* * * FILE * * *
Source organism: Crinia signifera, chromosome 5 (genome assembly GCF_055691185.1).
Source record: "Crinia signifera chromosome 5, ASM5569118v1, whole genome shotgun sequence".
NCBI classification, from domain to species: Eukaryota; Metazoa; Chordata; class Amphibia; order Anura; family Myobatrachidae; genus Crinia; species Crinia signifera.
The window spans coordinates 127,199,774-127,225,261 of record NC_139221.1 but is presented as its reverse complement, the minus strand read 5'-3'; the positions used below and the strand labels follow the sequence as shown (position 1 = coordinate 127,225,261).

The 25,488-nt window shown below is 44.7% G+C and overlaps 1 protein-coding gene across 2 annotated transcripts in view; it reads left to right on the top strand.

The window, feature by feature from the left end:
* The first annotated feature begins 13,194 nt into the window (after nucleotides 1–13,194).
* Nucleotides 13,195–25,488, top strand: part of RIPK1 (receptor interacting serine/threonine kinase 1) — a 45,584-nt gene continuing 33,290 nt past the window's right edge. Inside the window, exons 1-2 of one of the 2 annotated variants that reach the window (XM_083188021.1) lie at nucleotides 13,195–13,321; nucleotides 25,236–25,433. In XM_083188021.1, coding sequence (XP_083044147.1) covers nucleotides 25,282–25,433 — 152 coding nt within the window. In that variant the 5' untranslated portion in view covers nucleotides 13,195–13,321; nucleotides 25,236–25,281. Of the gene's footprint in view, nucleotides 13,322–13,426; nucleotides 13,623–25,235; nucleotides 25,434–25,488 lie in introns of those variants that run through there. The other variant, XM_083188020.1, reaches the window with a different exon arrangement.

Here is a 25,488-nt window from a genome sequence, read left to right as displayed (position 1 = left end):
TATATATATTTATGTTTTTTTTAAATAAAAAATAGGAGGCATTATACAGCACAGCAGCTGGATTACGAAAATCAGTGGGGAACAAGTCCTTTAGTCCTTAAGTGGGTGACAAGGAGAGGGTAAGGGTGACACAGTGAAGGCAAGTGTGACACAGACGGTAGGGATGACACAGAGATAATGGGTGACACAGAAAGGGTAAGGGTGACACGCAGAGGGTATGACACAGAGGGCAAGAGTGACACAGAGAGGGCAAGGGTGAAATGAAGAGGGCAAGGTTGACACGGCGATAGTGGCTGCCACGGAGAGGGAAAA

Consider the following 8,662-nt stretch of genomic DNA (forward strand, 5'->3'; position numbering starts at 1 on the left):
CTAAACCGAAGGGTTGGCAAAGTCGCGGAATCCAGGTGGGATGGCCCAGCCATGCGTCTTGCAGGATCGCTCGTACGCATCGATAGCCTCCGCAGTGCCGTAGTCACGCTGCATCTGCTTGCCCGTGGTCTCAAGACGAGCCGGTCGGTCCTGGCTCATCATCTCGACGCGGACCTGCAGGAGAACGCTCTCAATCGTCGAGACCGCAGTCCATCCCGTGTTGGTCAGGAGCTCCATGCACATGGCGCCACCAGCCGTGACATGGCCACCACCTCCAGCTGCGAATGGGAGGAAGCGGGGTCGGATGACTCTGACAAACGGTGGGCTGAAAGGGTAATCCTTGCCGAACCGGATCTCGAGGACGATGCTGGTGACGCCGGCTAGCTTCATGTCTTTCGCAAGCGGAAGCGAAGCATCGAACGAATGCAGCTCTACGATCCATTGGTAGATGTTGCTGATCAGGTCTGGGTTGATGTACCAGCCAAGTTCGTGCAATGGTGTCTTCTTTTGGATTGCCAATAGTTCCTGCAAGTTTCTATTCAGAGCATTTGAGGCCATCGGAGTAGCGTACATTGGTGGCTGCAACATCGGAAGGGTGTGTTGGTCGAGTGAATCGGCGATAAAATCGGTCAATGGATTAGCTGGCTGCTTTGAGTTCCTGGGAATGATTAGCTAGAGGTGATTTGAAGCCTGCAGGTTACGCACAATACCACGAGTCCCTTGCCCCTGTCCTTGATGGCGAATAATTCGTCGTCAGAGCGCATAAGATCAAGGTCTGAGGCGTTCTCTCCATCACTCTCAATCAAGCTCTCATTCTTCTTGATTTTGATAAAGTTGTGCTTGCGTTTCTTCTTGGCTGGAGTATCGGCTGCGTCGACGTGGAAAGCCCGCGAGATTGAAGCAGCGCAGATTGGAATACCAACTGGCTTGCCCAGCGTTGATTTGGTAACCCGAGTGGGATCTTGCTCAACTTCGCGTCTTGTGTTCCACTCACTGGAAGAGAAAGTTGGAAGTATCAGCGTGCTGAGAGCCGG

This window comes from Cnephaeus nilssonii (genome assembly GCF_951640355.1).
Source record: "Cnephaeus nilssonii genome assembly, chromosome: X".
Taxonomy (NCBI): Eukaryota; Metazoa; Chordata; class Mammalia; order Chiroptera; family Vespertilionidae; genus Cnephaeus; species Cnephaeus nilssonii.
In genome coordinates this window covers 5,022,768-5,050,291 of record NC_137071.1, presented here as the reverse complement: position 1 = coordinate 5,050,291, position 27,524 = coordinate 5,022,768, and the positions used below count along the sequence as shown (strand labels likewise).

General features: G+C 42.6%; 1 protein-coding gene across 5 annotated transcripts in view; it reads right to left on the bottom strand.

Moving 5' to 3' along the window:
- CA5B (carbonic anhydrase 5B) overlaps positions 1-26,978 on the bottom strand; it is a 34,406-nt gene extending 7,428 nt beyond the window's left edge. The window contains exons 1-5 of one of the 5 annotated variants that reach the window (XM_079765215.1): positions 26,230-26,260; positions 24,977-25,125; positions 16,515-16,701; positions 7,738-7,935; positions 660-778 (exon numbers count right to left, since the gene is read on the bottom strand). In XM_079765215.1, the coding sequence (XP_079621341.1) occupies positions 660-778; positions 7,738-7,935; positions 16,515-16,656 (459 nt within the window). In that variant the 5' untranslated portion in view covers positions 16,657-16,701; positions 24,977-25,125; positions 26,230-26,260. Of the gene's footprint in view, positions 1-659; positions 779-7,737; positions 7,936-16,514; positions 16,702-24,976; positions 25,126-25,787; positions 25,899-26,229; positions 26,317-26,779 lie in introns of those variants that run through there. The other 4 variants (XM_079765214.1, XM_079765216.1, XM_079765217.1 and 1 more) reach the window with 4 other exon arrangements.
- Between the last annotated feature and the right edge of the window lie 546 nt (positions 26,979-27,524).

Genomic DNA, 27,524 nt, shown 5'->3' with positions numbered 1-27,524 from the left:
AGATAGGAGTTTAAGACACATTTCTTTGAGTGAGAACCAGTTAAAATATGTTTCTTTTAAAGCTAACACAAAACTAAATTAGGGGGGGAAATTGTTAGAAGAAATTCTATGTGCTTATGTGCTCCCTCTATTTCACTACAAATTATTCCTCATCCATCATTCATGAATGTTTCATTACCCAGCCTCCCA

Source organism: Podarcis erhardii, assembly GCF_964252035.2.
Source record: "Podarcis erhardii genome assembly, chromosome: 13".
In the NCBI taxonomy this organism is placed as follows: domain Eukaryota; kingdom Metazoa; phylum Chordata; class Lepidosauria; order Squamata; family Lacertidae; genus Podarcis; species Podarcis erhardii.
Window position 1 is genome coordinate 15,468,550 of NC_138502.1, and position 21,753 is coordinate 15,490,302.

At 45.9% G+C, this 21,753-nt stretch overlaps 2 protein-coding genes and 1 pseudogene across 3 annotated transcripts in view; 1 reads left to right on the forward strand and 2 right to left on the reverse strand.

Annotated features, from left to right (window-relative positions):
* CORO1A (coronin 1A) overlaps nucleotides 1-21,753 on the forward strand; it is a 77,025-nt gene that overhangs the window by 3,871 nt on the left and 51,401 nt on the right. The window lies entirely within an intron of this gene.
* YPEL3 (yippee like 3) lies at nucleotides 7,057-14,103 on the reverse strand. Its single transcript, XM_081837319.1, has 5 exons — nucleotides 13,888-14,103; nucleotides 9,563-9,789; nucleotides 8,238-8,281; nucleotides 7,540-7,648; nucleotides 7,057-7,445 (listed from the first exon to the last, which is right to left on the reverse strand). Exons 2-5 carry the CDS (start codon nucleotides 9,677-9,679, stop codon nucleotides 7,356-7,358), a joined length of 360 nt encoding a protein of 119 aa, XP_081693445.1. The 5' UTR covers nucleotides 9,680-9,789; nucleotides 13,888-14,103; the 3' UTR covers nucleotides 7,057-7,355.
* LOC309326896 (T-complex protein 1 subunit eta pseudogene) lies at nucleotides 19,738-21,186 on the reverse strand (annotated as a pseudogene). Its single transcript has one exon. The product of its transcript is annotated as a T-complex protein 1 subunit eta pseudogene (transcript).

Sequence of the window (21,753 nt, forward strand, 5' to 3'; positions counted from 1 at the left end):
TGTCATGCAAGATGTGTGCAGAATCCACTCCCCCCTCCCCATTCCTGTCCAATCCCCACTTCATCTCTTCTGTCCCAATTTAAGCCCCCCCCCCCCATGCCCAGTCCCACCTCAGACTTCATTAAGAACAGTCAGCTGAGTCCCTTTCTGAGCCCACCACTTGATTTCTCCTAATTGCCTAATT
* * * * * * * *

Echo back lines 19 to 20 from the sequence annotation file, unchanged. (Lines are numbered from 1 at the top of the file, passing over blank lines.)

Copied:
- CA5B (carbonic anhydrase 5B) overlaps positions 1-26,978 on the bottom strand; it is a 34,406-nt gene extending 7,428 nt beyond the window's left edge. The window contains exons 1-5 of one of the 5 annotated variants that reach the window (XM_079765215.1): positions 26,230-26,260; positions 24,977-25,125; positions 16,515-16,701; positions 7,738-7,935; positions 660-778 (exon numbers count right to left, since the gene is read on the bottom strand). In XM_079765215.1, the coding sequence (XP_079621341.1) occupies positions 660-778; positions 7,738-7,935; positions 16,515-16,656 (459 nt within the window). In that variant the 5' untranslated portion in view covers positions 16,657-16,701; positions 24,977-25,125; positions 26,230-26,260. Of the gene's footprint in view, positions 1-659; positions 779-7,737; positions 7,936-16,514; positions 16,702-24,976; positions 25,126-25,787; positions 25,899-26,229; positions 26,317-26,779 lie in introns of those variants that run through there. The other 4 variants (XM_079765214.1, XM_079765216.1, XM_079765217.1 and 1 more) reach the window with 4 other exon arrangements.
- Between the last annotated feature and the right edge of the window lie 546 nt (positions 26,979-27,524).